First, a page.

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by Alan Ranta

5 Mar 2009

Although sales never came up to par compared to 2003’s Beatitude, the 2007 full-length from Finnish crazies Pepe Deluxé was by far their greatest achievement to date. Critics gave it an Emma (the Fin Grammy), but a lack of US distribution meant few outside of Europe knew it existed, which is a shame because the beating heart of the record was largely influenced by the American psychedelic movement of the late ‘60s. These three videos will tell you their story.

Pepe Deluxé - “Mischief Of Cloud 6”

Pepe Deluxé - “Go For Blue”

Pepe Deluxé - “Pussycat Rock”

by Tyler Fisher

5 Mar 2009

Since his 2007 mixtape 100 Miles and Running, which included the great “W.A.L.E.D.A.N.C.E.” remix of Justice’s “D.A.N.C.E.”, it seems like every indie website pretending to like rap has been bouncing his material. The difference here, however, is that Wale is actually good. 

After a slew of great material headlined by 2008’s Seinfeld tribute The Mixtape About Nothing, everyone started taking notice to this fresh star, and Interscope signed him. They plan to release his debut studio album this year. Already, Wale himself has announced production from the likes of Mark Ronson, Kanye West, Justice, and more. 

2009 also marks his next mixtape, Back to the Feature, produced by 9th Wonder. On Wale’s website, he posted a track from the new mixtape entitled “Nightlife”, which features Tre and Young Chris.

Immediately, the production sounds cleaner than any of Wale’s previous material, and if this is any indication, his new album could explode as soon as its released.

Wale
“Nightlife (Dirty Version)” [MP3]
“Nightlife (Clean Version)” [MP3]

by Robert Celli

5 Mar 2009

Some bands hit you over the head like a sledgehammer, while others, gently stroke you with a velvet glove. Thee Oh Sees hit you over the head with a sledgehammer while wearing a velvet glove. I recently saw San Francisco’s Thee Oh Sees perform as part of Noise Pop—the annual indie music festival, now in its 17th year—and still can’t remove the smile the band carved into my face.

The band led by John Dwyer (the Coachwips, Pink and Brown, the Hospitals) have a sound soaked in reverb and revved up like a muscle car on death ride. They conjure Halloween at the end of February and could re-animate a zombie crowd into shimmying teenagers.

Guitarist Dwyer and singer Brigid Dawson alternate between call and response and dual harmony, conjuring the Cramps and the B52s. This is garage-psychobilly done with vim and vigor. The songs are a bit one-dimensional but it’s a great dimension to inhabit. The rhythm section, comprised of Mike Shoun on drums and Petey Dammit also playing guitar, complete Thee Oh Sees nightmare vision.

Their most recent release, last year’s The Master’s Bedroom Is Worth Spending a Night In, is a delight and is the perfect accompaniment for a midnight drive down a deserted road. It might even turn even a casual listener into a drifting killer. I can’t get set and album opener, “Block of Ice”, out of my mind and “Adult Acid” has the swagger of Johnny Cash on LSD. This a band to line up for if they decide to go on a killing spree in your hometown.

Thee Oh Sees will be off to South by Southwest and have new record entitled Help in limited edition vinyl only out now, with a full release soon. 

by Bill Gibron

5 Mar 2009

The end of the world. The extinction of mankind. It is humanity that has brought itself to the brink, and it will take superhumans to save them - or at the very least, make-believe masked versions of said supposed heroes to end the threat once and for all. The question becomes - do they really want to, and more importantly, is the human race really worth saving? In their sensational graphic novel, Alan Moore and Dave Gibbons matched Cold War paranoia with basic personal angst to turn caped crusaders into lost, alienated anti-heroes. Watchmen will always remain a seminal literary experience, and for many including the author, an unfilmable piece that no attempted cinema can match. Now Dawn of the Dead/300‘s Zack Snyder has stepped up to attempt the unimaginable - and has sort-of succeeded beyond anyone’s wildest dreams.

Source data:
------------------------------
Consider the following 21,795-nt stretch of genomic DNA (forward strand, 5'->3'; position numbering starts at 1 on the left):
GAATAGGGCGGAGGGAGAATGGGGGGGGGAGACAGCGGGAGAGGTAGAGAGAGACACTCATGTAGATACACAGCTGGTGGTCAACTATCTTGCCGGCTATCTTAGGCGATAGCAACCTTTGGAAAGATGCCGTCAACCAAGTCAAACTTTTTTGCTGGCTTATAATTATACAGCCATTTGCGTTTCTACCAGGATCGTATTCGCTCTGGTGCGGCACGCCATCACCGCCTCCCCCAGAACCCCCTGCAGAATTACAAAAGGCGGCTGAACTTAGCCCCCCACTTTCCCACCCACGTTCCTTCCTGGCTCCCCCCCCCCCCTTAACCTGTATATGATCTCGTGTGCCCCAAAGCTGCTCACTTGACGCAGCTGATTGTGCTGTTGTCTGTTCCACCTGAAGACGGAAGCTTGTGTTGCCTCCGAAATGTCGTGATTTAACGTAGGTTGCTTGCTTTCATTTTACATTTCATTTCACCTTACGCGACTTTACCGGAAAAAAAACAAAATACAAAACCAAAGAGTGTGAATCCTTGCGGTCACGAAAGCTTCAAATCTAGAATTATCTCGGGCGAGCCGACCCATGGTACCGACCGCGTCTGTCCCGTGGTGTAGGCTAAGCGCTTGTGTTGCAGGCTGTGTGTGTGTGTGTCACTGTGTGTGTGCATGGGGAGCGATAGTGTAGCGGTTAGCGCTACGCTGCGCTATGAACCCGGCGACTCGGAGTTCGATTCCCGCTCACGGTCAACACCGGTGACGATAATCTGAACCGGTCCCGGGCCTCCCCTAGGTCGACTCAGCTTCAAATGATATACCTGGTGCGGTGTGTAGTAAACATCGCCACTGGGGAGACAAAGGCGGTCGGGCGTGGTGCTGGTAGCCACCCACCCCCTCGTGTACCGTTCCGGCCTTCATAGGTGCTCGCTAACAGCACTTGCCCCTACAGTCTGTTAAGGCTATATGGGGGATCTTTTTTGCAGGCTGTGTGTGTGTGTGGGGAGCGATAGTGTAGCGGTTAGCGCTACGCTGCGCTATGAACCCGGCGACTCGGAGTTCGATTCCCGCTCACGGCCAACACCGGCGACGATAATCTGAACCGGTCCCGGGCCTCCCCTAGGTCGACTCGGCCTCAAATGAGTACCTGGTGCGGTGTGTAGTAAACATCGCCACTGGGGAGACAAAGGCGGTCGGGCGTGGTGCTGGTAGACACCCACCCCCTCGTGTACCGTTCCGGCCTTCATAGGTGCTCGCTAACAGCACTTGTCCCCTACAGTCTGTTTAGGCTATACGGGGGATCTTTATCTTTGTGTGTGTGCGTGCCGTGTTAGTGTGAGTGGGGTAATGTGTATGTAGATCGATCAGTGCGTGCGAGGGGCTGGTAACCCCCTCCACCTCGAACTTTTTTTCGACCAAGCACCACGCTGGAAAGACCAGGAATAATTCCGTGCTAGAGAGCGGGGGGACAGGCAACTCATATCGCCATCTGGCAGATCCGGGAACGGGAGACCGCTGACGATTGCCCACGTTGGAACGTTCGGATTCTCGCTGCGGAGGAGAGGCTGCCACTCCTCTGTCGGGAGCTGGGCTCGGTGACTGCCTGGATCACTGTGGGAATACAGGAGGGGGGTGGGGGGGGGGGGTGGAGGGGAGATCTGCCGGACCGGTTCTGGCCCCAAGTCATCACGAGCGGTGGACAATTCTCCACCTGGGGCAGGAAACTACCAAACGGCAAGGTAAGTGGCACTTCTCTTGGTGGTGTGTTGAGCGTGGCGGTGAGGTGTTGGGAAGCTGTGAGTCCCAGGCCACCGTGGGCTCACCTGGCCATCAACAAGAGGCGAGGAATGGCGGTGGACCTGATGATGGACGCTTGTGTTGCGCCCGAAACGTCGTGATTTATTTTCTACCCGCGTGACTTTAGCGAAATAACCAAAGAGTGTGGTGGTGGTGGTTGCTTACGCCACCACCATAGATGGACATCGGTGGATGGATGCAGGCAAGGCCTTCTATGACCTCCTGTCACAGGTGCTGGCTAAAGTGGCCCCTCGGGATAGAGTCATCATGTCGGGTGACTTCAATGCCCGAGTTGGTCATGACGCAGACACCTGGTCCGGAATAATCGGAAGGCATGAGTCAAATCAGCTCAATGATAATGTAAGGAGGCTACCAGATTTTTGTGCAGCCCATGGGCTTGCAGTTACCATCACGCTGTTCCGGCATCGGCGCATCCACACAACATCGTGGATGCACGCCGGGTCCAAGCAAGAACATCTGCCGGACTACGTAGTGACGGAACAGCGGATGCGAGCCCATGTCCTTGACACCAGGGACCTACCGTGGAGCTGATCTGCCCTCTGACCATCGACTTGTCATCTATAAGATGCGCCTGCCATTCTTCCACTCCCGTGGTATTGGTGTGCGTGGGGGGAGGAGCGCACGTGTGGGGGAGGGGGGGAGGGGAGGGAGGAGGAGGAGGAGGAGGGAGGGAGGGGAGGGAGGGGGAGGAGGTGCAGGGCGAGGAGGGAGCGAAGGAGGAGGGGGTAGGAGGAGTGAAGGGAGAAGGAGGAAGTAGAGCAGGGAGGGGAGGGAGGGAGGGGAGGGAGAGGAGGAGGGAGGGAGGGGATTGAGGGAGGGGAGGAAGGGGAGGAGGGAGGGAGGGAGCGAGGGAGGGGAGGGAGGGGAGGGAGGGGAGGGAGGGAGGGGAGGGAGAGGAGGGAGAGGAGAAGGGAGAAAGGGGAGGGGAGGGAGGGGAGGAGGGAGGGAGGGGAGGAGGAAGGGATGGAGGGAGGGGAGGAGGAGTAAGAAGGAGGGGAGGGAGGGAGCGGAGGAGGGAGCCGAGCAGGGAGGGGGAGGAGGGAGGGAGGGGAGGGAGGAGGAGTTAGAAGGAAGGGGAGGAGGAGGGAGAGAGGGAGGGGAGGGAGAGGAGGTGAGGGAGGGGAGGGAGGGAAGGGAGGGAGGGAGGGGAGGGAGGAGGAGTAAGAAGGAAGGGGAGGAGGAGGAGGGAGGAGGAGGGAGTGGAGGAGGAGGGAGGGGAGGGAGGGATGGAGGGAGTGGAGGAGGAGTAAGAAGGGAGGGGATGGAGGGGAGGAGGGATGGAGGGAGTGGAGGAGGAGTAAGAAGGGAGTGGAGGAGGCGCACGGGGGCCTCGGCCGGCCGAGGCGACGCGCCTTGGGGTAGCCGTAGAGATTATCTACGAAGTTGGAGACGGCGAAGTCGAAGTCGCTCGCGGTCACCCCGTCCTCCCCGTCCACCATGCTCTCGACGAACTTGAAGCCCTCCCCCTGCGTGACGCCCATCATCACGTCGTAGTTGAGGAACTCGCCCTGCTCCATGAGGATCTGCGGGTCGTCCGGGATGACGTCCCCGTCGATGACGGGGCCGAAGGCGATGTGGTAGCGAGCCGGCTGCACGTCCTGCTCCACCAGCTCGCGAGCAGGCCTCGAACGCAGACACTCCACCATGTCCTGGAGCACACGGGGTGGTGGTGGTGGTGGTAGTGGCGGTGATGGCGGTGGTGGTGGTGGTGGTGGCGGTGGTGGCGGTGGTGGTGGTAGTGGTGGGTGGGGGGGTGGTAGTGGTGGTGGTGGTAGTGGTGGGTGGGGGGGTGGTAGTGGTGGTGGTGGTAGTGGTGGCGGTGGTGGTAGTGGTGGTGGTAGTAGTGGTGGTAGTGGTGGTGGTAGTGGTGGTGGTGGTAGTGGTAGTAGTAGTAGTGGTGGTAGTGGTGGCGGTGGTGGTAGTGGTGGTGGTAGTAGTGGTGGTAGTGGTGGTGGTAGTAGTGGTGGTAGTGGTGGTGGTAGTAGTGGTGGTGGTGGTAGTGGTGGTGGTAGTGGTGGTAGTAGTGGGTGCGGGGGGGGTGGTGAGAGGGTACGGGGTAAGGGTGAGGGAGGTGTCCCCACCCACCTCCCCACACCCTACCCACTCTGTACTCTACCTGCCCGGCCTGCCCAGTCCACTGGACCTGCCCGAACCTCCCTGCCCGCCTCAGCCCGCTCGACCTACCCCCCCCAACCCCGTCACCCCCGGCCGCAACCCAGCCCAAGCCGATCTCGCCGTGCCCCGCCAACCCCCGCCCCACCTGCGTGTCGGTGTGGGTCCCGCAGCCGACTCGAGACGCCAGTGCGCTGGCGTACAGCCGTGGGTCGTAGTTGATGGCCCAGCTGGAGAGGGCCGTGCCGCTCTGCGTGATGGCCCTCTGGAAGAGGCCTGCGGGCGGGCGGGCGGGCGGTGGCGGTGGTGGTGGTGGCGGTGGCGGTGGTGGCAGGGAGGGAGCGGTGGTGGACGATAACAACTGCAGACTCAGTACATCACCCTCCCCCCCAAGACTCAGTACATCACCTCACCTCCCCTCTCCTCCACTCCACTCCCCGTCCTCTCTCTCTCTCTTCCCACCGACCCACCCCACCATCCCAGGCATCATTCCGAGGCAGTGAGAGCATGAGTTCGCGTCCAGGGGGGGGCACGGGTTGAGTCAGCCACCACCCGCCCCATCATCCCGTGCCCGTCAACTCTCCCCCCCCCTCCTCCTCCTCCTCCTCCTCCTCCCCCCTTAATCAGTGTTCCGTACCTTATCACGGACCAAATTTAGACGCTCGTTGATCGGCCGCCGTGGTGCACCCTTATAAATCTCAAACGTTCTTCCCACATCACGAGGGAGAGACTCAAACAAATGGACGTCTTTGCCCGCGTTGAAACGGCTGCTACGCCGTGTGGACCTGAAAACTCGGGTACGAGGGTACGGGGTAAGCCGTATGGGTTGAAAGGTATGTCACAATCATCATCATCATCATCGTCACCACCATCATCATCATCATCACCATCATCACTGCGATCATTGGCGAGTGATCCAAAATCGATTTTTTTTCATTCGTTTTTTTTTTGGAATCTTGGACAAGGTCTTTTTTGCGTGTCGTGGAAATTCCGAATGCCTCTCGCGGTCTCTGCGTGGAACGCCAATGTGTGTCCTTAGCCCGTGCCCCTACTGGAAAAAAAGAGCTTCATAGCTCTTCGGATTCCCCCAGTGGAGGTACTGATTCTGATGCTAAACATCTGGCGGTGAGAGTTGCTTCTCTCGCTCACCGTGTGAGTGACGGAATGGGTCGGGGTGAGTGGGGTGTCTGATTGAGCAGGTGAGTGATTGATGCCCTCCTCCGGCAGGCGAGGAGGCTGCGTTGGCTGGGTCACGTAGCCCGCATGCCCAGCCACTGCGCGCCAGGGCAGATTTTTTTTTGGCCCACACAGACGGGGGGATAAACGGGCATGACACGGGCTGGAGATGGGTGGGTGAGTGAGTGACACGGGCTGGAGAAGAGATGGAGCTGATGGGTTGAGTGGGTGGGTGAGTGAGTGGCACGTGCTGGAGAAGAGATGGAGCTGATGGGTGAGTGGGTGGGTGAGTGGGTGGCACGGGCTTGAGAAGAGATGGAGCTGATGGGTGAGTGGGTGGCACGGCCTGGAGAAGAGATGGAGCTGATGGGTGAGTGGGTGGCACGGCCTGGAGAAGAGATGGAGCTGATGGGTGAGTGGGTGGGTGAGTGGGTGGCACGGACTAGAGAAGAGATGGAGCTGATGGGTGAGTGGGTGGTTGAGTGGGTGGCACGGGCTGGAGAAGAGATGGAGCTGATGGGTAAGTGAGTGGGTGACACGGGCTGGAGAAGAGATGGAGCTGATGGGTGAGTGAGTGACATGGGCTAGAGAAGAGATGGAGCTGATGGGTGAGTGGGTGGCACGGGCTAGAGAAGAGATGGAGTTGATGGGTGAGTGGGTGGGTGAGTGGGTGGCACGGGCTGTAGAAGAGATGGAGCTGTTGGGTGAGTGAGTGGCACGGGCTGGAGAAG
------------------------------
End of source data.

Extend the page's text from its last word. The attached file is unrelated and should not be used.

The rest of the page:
When famed fallen idol (and former US undercover agent) The Comedian is killed, his former colleague in crimefighting Rorschach decides to investigate. His inquiries lead to a horrific conclusion - someone may be murdering masked vigilantes in an attempt to keep them from interfering in world events. Outside of true superhero Dr. Manhattan - a scientist transformed into a literal god when a radiation experiment goes awry - the former crusaders are the only individuals influential enough to prevent an oncoming World War III. When Rorschach is framed and sent to prison, it is up to his only friend Dan Drieberg, aka Nite Owl II, to rescue him. Along with new lady love Silk Spectre II, he will try to spring his friend. In the meantime, the Doomsday Clock ticks ever closer to Armageddon, and all paths appear to lead through former champion Ozymandias/Adrian Veidt and his massive multinational conglomerate.

Somewhere between the off-target outright dismissals and the overindulgent geek praise lies Zack Snyder’s Watchmen, and it’s a sensational sight to behold. This is a very, very good film, a flawed yet fascinating bit of social and psychological commentary masked as the story of forgotten vigilantes and dead personal purpose. It is not the abomination Alan Moore would have you believe, nor is it the perfected vision of the graphic novel Kevin Smith cooed about more than six months ago. It does represent some of the strongest, most compelling mainstream moviemaking in quite a while and reeks of imagination and the visionary. It is also a wholly insular experience, one that will probably have a hard time connecting to an audience unfamiliar with the original source material. Snyder deserves credit for being so bold here. He also requires admonishment for biting off a bit more than he, or any director for that matter, might be able to chew.